Tax Residency and working abroad

I was working this year 2 months in Switzerland. Now traveling and not registered in any country. Planning to work now 3 months in an EU country to have Real Estate Loan eligibility and than to come back to Switzerland and start a new job.


  1. do i have to change my Tax Residency for the 3 months when working abroad?
  2. where do I pay taxes at the end of the year? does the rule “where you have spend most time of the year” work here?
  3. would I need to work 3months+1 day in Switzerland (one day more than in the EU country) to be SwissTax eligible?

Have a read…


In addition to this very good link.

At least Bern seems to think that if you already know you’re coming back, it’s temporary and you’re swiss tax domiciled the whole time: Domicile fiscal des personnes physiques - TaxInfo - Canton de Berne

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thanks for the comments and links.

after several calls to tax authorities, Einwohnerkontrolle, Migration offices it looks like I can’t have Swiss Tax Residency because I don’t have any working Bewilligung for Switzerland and to get one I need a WorkContract with a company in Switzerland (they don’t accept any work contracts from companies abroad).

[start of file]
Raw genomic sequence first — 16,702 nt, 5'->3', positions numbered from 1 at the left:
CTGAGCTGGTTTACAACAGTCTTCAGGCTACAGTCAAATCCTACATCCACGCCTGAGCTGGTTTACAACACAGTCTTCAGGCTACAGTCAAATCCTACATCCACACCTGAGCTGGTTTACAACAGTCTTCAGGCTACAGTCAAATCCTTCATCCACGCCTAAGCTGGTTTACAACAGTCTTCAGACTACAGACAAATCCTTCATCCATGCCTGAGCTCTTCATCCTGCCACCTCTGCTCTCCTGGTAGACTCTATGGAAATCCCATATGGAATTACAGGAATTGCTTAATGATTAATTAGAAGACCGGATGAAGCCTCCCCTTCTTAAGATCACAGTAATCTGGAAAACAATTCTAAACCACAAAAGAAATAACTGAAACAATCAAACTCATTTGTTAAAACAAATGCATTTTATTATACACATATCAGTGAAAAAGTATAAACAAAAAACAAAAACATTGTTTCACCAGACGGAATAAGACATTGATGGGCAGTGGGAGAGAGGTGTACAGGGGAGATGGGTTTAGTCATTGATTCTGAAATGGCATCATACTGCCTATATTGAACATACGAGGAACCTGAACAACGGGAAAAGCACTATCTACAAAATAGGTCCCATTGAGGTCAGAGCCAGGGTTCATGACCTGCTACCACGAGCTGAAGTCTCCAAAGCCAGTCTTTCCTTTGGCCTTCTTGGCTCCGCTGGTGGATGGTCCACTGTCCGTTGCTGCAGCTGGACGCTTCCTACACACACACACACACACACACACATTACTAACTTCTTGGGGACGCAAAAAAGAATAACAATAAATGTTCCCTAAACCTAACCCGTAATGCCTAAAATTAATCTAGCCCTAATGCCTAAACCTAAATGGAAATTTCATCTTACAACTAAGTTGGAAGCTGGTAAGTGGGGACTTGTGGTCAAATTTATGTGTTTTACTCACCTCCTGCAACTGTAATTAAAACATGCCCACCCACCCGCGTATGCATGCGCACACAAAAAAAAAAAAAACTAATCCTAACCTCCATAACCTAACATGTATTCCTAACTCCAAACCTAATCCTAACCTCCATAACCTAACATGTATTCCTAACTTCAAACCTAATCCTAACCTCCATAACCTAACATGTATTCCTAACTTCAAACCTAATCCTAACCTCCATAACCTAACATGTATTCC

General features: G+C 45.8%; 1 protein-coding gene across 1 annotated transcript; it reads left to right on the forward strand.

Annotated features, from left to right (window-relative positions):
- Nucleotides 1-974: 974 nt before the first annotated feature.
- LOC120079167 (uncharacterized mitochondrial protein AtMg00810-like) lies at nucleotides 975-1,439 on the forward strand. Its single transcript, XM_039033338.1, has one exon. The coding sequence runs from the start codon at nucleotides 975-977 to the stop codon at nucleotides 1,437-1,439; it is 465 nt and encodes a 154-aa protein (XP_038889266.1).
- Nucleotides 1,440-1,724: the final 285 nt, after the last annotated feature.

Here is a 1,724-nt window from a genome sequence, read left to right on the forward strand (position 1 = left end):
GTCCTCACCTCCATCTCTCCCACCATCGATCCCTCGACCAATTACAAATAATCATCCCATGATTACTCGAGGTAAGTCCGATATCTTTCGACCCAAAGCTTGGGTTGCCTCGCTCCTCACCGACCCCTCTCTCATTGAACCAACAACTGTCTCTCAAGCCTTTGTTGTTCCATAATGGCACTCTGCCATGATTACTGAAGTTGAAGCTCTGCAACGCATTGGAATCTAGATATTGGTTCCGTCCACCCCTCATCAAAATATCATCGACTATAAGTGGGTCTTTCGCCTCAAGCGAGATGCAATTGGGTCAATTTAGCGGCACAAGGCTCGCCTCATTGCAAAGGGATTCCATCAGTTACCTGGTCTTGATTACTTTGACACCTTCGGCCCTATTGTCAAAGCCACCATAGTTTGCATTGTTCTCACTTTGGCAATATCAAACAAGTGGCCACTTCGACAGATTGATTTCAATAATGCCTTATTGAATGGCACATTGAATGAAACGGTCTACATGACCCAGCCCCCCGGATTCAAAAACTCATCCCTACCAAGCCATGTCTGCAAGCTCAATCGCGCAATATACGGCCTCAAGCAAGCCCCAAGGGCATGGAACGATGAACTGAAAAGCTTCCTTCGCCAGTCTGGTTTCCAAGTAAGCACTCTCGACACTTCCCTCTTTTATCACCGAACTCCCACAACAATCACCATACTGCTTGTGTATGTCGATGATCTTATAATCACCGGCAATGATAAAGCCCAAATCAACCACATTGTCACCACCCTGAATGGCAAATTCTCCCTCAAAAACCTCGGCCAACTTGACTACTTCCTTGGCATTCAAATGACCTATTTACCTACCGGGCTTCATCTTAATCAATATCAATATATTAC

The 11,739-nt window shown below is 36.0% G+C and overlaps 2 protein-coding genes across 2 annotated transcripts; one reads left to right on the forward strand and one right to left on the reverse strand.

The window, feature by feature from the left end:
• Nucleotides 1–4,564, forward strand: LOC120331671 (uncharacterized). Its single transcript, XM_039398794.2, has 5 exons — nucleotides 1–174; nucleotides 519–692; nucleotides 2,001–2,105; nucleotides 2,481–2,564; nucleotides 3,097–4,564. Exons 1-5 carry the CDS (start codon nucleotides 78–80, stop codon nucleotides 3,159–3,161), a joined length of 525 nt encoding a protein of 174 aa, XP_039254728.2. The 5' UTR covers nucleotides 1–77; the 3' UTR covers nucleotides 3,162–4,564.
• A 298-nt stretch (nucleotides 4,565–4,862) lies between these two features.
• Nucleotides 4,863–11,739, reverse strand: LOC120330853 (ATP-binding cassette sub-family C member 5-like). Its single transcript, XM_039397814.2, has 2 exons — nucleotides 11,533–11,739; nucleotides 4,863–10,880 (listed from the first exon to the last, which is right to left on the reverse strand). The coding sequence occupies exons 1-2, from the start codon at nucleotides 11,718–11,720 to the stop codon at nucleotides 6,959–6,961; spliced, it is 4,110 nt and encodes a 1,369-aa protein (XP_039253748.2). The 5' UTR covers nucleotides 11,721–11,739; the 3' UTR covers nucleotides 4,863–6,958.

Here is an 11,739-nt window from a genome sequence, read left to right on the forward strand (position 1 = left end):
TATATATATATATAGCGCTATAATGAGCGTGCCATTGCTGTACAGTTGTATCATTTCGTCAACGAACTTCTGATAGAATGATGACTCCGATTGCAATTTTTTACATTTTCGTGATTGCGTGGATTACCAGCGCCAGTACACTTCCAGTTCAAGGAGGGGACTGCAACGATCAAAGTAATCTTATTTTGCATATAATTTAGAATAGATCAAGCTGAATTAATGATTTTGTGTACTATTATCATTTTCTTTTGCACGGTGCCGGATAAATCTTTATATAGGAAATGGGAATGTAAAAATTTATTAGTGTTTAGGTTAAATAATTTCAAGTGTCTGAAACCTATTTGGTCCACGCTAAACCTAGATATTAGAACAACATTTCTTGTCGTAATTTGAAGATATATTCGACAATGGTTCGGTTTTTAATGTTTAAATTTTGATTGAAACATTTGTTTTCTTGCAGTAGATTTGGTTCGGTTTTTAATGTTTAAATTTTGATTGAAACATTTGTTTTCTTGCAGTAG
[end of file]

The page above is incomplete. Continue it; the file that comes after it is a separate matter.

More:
Will call the Migration Office one more time.

This can’t be the full truth.
They’re probably just unfamiliar with such (admittedly somewhat unusual) circumstances.

You can receive a residence permit without having (or intending to take up) any work in Switzerland. As an EU/EFTA citizen you are in fact entitled to reside in Switzerland and receive a permit according to the Freizügigkeitskommen - provided you have and prove sufficient means to sustain yourself, of course.

That can’t prohibit you from working for a foreign company.

And your tax residency will, in general, be determined by your place of work. Absent any residency somewhere else, where else should you be tax-resident, if not in Switzerland?

In your specific case, the catch may of course be that 1. you have - or fail - to convince the Swiss migration authority to issue you a residence permit 2. that you’re not actually working from/in Switzerland. And 3., that the foreign (other country’s) tax authority could (possibly) claim you as their “own” tax resident for at least part of the year.

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@San_Francisco thanks - it turns out that after speaking with ca. 8 people the last person told me it’s all not a problem.

I need to show them that I have enough money on the account and apply for a Bewiligung L. All other previous people informed me that it’s not possible…